Jackson architect Arthur Jones has had his eye on an overgrown triangular lot in downtown Jackson for years. The open space bordered by Court and Roach Streets, belongs to the Kansas City Railroad Company, which has held on to the property for years with the somewhat hazy future intention of building a switching station there. Jones has dreamt of mowing the lot and using it to hold open-air music events. The city is on board, he says, but the railroad company has been nearly impossible to sway.
Green Space For Pets
Thriving communities and neighborhoods know that green space isn't just for humans. Pets need a place where they can run freely with their owners. Many cities like Jackson require leashes on dogs at all times, but dog parks provide an exception to that rule. In Belmont, Pa., residents held community meetings and started a petition supporting a dog park. After seeing the public support and need for the park, Belmont city council members secured funding for a public dog park.
by Jesse Crow
March 31, 2010
Green space—whether a park, community garden, vegetation in a roadway median or open land around a city—is something many communities fight to protect and increase. Instead of developing in an urban-sprawl pattern and destroying surrounding green space, cities should focus on bettering existing city infrastructure and design, and on making the city more accessible. An increased amount of green space benefits the environment and also makes those who live around it happier.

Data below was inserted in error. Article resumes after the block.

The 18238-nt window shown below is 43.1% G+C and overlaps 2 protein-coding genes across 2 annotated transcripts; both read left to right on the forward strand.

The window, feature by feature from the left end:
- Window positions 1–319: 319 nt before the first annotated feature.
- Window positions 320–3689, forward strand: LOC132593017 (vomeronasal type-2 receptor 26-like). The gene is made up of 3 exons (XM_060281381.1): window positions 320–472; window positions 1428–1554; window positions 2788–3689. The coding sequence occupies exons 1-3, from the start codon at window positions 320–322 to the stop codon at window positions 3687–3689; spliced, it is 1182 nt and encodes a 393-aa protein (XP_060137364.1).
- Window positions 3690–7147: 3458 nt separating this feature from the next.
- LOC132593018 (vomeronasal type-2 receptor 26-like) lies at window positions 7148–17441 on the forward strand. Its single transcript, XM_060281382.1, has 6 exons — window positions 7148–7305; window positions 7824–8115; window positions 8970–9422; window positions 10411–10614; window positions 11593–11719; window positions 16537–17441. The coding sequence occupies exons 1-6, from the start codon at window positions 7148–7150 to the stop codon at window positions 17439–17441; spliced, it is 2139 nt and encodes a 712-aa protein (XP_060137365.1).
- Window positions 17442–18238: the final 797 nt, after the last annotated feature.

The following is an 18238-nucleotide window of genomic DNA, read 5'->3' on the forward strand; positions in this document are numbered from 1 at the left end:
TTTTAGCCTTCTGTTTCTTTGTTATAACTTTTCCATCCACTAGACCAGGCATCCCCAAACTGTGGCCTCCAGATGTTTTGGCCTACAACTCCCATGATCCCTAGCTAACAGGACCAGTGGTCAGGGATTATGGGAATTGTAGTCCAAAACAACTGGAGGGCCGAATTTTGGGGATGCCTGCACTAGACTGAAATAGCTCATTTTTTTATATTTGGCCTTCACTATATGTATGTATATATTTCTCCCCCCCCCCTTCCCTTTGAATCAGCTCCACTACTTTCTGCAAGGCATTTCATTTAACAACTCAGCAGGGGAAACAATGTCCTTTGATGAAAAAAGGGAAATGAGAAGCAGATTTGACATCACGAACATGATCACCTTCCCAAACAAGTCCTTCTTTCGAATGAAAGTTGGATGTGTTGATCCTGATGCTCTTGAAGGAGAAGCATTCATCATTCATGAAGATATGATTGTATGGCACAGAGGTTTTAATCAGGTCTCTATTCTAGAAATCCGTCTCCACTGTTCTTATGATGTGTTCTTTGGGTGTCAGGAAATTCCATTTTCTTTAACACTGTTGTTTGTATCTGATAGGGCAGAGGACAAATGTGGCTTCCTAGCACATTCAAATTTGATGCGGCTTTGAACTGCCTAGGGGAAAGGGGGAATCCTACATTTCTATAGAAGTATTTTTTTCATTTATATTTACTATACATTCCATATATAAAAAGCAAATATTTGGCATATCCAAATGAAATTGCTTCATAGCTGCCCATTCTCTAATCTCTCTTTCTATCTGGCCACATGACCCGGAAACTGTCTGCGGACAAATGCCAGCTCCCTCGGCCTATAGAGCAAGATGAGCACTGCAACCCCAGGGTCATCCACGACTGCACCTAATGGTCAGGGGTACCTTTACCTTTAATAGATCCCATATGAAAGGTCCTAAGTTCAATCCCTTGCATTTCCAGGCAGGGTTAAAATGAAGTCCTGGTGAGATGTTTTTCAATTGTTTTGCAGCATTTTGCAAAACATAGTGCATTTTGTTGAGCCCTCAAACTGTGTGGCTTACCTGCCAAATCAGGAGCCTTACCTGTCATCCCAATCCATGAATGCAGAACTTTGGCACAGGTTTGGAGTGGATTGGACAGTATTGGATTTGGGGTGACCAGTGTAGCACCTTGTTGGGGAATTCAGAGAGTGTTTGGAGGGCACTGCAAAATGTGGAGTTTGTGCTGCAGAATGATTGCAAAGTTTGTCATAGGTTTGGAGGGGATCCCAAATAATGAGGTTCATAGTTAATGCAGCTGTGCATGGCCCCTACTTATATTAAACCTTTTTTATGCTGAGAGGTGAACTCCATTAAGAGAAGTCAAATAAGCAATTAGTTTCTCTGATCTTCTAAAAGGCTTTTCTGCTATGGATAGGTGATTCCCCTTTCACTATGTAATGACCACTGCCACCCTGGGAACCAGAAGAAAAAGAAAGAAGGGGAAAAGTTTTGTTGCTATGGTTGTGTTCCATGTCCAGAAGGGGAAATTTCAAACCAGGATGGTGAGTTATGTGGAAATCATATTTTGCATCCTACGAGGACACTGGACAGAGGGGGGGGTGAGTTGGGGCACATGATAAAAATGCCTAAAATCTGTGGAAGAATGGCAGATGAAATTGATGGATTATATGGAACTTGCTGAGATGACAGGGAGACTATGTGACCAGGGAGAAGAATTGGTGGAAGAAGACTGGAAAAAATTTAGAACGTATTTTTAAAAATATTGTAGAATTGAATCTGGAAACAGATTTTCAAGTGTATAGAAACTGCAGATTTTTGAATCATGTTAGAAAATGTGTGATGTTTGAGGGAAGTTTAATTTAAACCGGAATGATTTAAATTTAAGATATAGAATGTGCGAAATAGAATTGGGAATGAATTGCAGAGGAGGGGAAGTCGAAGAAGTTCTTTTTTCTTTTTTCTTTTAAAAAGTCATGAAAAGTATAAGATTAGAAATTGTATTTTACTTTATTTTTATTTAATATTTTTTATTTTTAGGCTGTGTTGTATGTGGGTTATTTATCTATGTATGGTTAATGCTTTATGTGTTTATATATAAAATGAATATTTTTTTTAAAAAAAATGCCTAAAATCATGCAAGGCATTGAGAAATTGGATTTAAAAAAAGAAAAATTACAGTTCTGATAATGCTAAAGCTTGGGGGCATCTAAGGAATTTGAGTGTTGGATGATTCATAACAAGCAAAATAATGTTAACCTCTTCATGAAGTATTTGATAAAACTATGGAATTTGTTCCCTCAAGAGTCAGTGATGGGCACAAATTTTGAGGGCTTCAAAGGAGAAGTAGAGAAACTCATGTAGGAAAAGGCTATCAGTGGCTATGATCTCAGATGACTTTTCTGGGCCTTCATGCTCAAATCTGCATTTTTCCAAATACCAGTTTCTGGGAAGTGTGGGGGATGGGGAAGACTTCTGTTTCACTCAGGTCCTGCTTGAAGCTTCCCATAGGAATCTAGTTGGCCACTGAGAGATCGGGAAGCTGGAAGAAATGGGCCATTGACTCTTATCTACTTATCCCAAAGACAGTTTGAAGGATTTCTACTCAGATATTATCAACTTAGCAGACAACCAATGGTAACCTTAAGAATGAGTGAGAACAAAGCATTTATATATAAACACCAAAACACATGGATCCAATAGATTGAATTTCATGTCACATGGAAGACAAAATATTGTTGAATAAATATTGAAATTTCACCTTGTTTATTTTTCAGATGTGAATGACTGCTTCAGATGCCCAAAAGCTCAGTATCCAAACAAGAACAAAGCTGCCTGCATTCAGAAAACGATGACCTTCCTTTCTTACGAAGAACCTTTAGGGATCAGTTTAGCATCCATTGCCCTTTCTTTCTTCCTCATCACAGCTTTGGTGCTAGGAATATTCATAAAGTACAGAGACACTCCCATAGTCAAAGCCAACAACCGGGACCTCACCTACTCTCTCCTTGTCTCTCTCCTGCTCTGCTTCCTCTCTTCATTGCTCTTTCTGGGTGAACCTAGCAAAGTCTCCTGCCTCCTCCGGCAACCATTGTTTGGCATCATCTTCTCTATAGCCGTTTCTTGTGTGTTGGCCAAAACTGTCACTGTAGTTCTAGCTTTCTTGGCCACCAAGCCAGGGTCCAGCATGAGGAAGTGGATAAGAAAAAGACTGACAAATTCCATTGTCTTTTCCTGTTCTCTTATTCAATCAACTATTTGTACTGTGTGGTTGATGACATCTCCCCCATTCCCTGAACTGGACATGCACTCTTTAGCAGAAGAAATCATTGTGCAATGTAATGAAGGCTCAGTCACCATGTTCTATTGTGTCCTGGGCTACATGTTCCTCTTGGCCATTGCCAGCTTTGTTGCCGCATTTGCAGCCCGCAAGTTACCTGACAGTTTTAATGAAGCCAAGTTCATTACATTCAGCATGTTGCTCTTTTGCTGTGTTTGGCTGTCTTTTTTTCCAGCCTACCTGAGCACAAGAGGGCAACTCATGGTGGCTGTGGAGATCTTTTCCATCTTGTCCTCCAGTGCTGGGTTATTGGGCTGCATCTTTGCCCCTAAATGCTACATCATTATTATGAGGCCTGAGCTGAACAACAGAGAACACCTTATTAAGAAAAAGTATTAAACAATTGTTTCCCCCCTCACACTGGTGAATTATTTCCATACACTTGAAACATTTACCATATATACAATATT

Urban Growth Boundaries are mapped lines separating urban areas from the surrounding green belt of open land, usually set for 20 years to discourage urban sprawl and to allow future revisions. Boundaries create livable communities by planning neighborhoods, shops, restaurants, work places and parks close together.
UGBs are mandated locally in Oregon, Hawaii, Maine, Maryland, Minnesota, New Jersey, Tennessee and Washington, 15 California communities, 13 Michigan communities, Miami-Dade County, Fla., Boulder, Colo., Virginia Beach, Va., and Lexington, Ky.
How to create more green space in Jackson:
Turn abandoned lots or spaces into community gardens. The Tougaloo-Rainbow sustainable garden, a partnership between Tougaloo College and Rainbow Whole Food Co-op, is located on Tougaloo's campus in north Jackson. For more information, contact garden coordinator Michael Gentry at 601-573-7529.
Use unusual spaces for gardening: San Francisco Mayor Gavin Newsom started a garden in front of City Hall and a strawberry patch on top of a bus station.
Petition the city for more parks and outdoor recreational areas in the city.
Green your roof, whether by covering the whole roof with sod and plants or just having a few containers of plants. Plants benefit the environment and can provide a source of fresh foods.
A layer of sod on a roof heats to around 70 degrees Fahrenheit, while a rooftop itself can reach temperatures of around 140 degrees Fahrenheit.
How to establish UGBs
1. Have a vision and gather support.
2. Conduct surveys and a general audit of land use.
3. Create a map showing land to protect and land to be developed.
4. Conduct a specific audit.
5. Propose an ordinance update.
Living less than .62 miles from a green space improves your health.
Anxiety disorders in residential area with 10 percent green space in a .62 radius: 26 per 1000.
Anxiety disorders in residential area containing 90 percent green space in a .62 radius: 18 per 1000.
Cases of depression in a residential area with 10 percent green space withiin a .62-mile radius: 32 per 1000.
Cases of depression in a residential area containing 90 percent green space within a .62-mile radius: 24 per 1000.
Source: The BBC